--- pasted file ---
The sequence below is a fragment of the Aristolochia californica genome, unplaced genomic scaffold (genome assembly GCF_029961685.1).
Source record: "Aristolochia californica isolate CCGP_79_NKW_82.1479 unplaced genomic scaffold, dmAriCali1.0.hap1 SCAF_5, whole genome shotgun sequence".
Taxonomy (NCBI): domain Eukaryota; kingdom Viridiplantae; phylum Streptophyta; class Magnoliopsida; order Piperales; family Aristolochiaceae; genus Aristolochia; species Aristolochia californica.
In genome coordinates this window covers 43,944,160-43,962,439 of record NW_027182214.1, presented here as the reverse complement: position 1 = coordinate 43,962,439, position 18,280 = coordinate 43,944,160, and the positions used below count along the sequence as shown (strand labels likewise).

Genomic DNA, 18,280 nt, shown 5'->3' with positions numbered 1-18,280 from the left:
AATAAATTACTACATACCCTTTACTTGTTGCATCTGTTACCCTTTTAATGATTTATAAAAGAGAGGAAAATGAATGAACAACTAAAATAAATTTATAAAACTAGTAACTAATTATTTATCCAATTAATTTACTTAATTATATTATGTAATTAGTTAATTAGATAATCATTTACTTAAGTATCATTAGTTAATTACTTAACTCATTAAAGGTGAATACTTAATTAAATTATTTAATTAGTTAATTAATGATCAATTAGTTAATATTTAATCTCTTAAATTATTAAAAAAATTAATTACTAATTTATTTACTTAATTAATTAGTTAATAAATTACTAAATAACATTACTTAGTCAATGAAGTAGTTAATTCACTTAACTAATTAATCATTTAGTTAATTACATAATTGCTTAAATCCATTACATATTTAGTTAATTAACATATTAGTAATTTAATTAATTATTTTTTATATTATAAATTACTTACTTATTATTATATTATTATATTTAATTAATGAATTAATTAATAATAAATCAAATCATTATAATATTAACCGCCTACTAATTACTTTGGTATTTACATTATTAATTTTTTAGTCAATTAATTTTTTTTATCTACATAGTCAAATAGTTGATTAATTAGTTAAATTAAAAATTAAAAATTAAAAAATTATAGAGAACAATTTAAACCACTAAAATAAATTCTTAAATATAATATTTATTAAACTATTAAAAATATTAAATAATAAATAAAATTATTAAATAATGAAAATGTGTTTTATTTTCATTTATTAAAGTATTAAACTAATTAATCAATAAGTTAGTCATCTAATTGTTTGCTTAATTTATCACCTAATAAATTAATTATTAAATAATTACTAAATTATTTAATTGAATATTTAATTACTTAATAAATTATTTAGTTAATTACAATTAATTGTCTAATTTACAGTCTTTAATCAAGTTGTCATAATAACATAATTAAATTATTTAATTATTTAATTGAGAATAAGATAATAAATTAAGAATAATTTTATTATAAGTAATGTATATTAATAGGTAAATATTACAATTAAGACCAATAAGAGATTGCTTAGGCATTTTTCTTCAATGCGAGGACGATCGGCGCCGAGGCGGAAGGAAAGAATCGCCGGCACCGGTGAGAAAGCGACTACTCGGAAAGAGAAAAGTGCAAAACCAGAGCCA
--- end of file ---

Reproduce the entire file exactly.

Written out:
The sequence below is a fragment of the Aristolochia californica genome, unplaced genomic scaffold (genome assembly GCF_029961685.1).
Source record: "Aristolochia californica isolate CCGP_79_NKW_82.1479 unplaced genomic scaffold, dmAriCali1.0.hap1 SCAF_5, whole genome shotgun sequence".
Taxonomy (NCBI): domain Eukaryota; kingdom Viridiplantae; phylum Streptophyta; class Magnoliopsida; order Piperales; family Aristolochiaceae; genus Aristolochia; species Aristolochia californica.
In genome coordinates this window covers 43,944,160-43,962,439 of record NW_027182214.1, presented here as the reverse complement: position 1 = coordinate 43,962,439, position 18,280 = coordinate 43,944,160, and the positions used below count along the sequence as shown (strand labels likewise).

Genomic DNA, 18,280 nt, shown 5'->3' with positions numbered 1-18,280 from the left:
AATAAATTACTACATACCCTTTACTTGTTGCATCTGTTACCCTTTTAATGATTTATAAAAGAGAGGAAAATGAATGAACAACTAAAATAAATTTATAAAACTAGTAACTAATTATTTATCCAATTAATTTACTTAATTATATTATGTAATTAGTTAATTAGATAATCATTTACTTAAGTATCATTAGTTAATTACTTAACTCATTAAAGGTGAATACTTAATTAAATTATTTAATTAGTTAATTAATGATCAATTAGTTAATATTTAATCTCTTAAATTATTAAAAAAATTAATTACTAATTTATTTACTTAATTAATTAGTTAATAAATTACTAAATAACATTACTTAGTCAATGAAGTAGTTAATTCACTTAACTAATTAATCATTTAGTTAATTACATAATTGCTTAAATCCATTACATATTTAGTTAATTAACATATTAGTAATTTAATTAATTATTTTTTATATTATAAATTACTTACTTATTATTATATTATTATATTTAATTAATGAATTAATTAATAATAAATCAAATCATTATAATATTAACCGCCTACTAATTACTTTGGTATTTACATTATTAATTTTTTAGTCAATTAATTTTTTTTATCTACATAGTCAAATAGTTGATTAATTAGTTAAATTAAAAATTAAAAATTAAAAAATTATAGAGAACAATTTAAACCACTAAAATAAATTCTTAAATATAATATTTATTAAACTATTAAAAATATTAAATAATAAATAAAATTATTAAATAATGAAAATGTGTTTTATTTTCATTTATTAAAGTATTAAACTAATTAATCAATAAGTTAGTCATCTAATTGTTTGCTTAATTTATCACCTAATAAATTAATTATTAAATAATTACTAAATTATTTAATTGAATATTTAATTACTTAATAAATTATTTAGTTAATTACAATTAATTGTCTAATTTACAGTCTTTAATCAAGTTGTCATAATAACATAATTAAATTATTTAATTATTTAATTGAGAATAAGATAATAAATTAAGAATAATTTTATTATAAGTAATGTATATTAATAGGTAAATATTACAATTAAGACCAATAAGAGATTGCTTAGGCATTTTTCTTCAATGCGAGGACGATCGGCGCCGAGGCGGAAGGAAAGAATCGCCGGCACCGGTGAGAAAGCGACTACTCGGAAAGAGAAAAGTGCAAAACCAGAGCCA